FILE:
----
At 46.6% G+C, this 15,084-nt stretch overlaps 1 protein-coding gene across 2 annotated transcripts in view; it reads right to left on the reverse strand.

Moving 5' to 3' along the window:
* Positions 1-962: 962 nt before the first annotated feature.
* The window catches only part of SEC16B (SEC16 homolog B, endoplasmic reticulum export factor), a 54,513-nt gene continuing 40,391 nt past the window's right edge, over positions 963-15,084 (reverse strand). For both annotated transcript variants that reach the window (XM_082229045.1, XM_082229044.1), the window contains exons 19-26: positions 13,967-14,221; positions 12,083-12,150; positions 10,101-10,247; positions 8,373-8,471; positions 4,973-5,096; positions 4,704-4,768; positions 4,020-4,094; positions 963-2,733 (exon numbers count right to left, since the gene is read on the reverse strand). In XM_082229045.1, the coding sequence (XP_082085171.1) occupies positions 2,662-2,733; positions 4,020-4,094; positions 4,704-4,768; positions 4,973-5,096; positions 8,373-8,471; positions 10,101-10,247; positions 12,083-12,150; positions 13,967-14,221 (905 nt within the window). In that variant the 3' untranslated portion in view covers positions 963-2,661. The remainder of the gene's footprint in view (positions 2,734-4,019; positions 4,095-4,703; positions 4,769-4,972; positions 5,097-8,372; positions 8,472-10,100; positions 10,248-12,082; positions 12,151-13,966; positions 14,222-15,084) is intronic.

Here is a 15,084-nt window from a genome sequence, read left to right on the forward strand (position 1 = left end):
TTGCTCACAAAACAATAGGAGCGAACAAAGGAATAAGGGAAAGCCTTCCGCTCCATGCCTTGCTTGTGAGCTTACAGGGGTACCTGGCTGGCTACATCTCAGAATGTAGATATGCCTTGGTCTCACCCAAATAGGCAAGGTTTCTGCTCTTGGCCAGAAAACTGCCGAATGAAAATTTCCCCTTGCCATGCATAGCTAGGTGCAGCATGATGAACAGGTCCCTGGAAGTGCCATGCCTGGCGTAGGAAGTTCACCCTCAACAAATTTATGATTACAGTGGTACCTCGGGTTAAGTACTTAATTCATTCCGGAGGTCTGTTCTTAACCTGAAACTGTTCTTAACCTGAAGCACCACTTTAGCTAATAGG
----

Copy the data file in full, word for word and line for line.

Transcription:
At 46.6% G+C, this 15,084-nt stretch overlaps 1 protein-coding gene across 2 annotated transcripts in view; it reads right to left on the reverse strand.

Moving 5' to 3' along the window:
* Positions 1-962: 962 nt before the first annotated feature.
* The window catches only part of SEC16B (SEC16 homolog B, endoplasmic reticulum export factor), a 54,513-nt gene continuing 40,391 nt past the window's right edge, over positions 963-15,084 (reverse strand). For both annotated transcript variants that reach the window (XM_082229045.1, XM_082229044.1), the window contains exons 19-26: positions 13,967-14,221; positions 12,083-12,150; positions 10,101-10,247; positions 8,373-8,471; positions 4,973-5,096; positions 4,704-4,768; positions 4,020-4,094; positions 963-2,733 (exon numbers count right to left, since the gene is read on the reverse strand). In XM_082229045.1, the coding sequence (XP_082085171.1) occupies positions 2,662-2,733; positions 4,020-4,094; positions 4,704-4,768; positions 4,973-5,096; positions 8,373-8,471; positions 10,101-10,247; positions 12,083-12,150; positions 13,967-14,221 (905 nt within the window). In that variant the 3' untranslated portion in view covers positions 963-2,661. The remainder of the gene's footprint in view (positions 2,734-4,019; positions 4,095-4,703; positions 4,769-4,972; positions 5,097-8,372; positions 8,472-10,100; positions 10,248-12,082; positions 12,151-13,966; positions 14,222-15,084) is intronic.

Here is a 15,084-nt window from a genome sequence, read left to right on the forward strand (position 1 = left end):
TTGCTCACAAAACAATAGGAGCGAACAAAGGAATAAGGGAAAGCCTTCCGCTCCATGCCTTGCTTGTGAGCTTACAGGGGTACCTGGCTGGCTACATCTCAGAATGTAGATATGCCTTGGTCTCACCCAAATAGGCAAGGTTTCTGCTCTTGGCCAGAAAACTGCCGAATGAAAATTTCCCCTTGCCATGCATAGCTAGGTGCAGCATGATGAACAGGTCCCTGGAAGTGCCATGCCTGGCGTAGGAAGTTCACCCTCAACAAATTTATGATTACAGTGGTACCTCGGGTTAAGTACTTAATTCATTCCGGAGGTCTGTTCTTAACCTGAAACTGTTCTTAACCTGAAGCACCACTTTAGCTAATAGG